Freshman Stats for OSU Blue-Chip WR Recruits Freshman Stats – Since 2020
Year Rank Player REC YDS TD
2023 22nd  Carnell Tate 18 264 1
2023 35th  Brandon Inniss 1 58 1
2021 9th Emeka Egbuka 9 191 0
2021 160th Marvin Harrison Jr. >> 11 139 3
2020 15th Jaxon Smith-Njigba >> 10 49 1
2020 4th Julian Fleming 7 74 0
>> First Round NFL Draft Pick

Five-star recruits always have extra pressure to perform because of the label and Smith has even more pressure on him as the first wide receiver ranked as the No. 1 overall recruit, though he’s showed zero signs of being affected by the weight of those expectations and already has — literally — earned his stripes. Smith became the first player among Ohio State’s newcomers in 2024 to have the black stripe removed from his helmet (a tradition started by former Urban Meyer in 2012 continues today where new players to the program have a black stripe placed on their helmet so they can earn the right to have their scarlet and gray stripe like everyone else that came before them).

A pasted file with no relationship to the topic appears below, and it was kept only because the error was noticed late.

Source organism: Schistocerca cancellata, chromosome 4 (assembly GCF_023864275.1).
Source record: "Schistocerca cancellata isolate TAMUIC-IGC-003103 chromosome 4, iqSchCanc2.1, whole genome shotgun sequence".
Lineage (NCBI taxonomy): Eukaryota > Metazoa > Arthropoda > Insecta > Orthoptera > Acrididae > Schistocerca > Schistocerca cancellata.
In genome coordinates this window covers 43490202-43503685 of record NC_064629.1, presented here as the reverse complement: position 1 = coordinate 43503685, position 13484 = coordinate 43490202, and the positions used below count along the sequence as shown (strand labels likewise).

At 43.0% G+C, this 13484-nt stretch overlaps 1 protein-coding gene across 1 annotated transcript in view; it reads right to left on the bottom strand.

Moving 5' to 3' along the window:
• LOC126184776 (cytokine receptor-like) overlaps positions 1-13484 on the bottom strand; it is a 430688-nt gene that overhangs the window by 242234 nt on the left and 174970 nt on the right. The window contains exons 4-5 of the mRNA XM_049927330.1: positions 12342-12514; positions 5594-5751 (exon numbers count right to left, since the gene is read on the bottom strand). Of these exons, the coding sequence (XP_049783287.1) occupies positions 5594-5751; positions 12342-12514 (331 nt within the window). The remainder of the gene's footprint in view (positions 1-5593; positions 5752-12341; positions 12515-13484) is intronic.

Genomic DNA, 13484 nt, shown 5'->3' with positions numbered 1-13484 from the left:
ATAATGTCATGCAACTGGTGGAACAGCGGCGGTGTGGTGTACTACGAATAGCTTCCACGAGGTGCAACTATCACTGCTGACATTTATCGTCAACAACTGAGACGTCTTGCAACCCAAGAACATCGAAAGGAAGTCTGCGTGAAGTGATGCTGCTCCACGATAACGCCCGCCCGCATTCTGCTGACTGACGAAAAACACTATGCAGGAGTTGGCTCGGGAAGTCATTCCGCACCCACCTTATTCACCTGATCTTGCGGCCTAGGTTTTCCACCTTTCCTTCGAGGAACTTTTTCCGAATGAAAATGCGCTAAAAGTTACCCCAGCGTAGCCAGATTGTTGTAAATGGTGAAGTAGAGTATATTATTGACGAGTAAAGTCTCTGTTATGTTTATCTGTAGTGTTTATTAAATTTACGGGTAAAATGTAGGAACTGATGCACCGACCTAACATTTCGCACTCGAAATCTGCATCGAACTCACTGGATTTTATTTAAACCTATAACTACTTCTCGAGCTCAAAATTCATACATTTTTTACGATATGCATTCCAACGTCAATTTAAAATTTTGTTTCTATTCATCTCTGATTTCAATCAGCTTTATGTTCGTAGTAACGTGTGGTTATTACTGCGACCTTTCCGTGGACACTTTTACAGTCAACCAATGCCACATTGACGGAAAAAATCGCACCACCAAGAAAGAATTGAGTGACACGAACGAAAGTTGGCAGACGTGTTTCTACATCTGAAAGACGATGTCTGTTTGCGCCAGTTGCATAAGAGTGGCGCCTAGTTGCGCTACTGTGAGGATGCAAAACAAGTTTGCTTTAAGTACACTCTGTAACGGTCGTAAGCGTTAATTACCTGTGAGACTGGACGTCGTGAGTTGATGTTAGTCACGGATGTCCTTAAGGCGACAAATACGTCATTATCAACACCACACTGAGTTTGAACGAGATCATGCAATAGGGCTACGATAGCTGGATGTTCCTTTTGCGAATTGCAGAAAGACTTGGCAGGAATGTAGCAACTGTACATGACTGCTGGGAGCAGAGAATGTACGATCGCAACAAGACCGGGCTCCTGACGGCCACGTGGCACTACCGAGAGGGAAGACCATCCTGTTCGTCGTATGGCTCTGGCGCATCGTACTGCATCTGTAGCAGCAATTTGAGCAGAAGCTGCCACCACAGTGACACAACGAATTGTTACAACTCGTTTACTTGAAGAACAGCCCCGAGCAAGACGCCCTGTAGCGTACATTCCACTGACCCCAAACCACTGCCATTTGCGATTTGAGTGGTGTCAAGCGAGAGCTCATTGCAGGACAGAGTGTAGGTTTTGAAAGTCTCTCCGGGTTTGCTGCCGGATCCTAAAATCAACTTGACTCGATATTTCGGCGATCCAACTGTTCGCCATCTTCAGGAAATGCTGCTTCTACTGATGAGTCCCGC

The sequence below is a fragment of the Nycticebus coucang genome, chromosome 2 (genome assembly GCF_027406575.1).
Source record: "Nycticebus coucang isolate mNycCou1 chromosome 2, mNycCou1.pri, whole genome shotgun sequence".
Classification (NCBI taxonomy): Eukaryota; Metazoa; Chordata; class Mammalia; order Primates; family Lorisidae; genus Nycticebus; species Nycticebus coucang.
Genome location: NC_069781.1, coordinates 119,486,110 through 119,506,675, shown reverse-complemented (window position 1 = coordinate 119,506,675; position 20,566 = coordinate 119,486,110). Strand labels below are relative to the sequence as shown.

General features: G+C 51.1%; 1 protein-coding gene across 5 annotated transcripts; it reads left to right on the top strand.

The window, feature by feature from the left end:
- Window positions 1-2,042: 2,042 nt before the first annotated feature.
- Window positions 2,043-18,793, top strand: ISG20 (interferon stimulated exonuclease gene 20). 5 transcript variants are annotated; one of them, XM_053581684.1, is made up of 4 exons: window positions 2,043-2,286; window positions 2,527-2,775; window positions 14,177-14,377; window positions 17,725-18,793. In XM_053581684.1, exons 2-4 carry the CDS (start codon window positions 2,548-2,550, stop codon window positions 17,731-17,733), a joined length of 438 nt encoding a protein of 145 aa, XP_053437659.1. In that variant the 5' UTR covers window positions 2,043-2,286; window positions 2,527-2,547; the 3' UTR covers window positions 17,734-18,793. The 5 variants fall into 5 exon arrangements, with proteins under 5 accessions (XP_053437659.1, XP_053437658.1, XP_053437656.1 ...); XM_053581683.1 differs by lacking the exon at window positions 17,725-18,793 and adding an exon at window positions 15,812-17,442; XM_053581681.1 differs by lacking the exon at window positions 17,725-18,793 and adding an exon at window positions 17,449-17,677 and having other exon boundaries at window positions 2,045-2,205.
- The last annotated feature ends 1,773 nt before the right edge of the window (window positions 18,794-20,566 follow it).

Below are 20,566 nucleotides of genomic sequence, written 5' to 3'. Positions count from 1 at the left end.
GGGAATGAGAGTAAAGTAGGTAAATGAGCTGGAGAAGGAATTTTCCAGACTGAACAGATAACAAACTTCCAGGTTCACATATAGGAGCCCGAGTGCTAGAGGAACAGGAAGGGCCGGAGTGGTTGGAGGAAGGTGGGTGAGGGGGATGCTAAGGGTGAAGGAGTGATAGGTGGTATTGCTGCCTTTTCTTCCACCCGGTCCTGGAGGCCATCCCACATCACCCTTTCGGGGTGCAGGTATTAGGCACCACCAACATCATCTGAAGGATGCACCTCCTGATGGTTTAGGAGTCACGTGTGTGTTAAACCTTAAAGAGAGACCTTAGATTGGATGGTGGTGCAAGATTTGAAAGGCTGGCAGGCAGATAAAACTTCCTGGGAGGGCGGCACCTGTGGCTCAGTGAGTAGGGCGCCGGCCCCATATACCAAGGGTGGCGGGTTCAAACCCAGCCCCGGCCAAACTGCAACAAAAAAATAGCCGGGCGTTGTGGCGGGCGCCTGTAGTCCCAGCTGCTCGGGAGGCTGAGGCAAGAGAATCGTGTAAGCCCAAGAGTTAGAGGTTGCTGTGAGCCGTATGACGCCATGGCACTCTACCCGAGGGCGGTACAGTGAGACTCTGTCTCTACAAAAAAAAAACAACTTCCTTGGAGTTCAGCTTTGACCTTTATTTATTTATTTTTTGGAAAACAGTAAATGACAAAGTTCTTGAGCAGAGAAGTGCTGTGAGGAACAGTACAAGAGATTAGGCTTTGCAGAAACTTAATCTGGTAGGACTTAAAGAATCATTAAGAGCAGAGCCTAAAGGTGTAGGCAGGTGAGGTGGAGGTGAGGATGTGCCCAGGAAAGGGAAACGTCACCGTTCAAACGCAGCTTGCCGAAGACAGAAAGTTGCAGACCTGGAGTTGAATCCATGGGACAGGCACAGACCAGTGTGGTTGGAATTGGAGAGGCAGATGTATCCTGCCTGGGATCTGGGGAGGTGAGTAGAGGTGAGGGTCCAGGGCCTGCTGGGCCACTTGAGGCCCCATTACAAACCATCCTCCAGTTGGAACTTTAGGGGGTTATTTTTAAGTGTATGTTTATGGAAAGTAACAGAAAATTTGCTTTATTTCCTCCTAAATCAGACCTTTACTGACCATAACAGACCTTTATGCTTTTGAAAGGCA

It was a glowing spring for Smith, so for now consider him either on track or ahead of schedule. So far, so good, but we’ll follow along in the fall to see if he can make not only an instant impact, but a generational one. 

Share this article
Shareable URL
Prev Post
Next Post
Leave a Reply

Your email address will not be published. Required fields are marked *

Read next
The South Alabama Jaguars will attempt to break a streak of postseason futility Saturday when they meet the…
College football is known for its rapid roster turnover, but few programs have as much talent to replace as the…
LSU made a splash on the recruiting trail Saturday by landing a commitment from quarterback Bryce Underwood, the…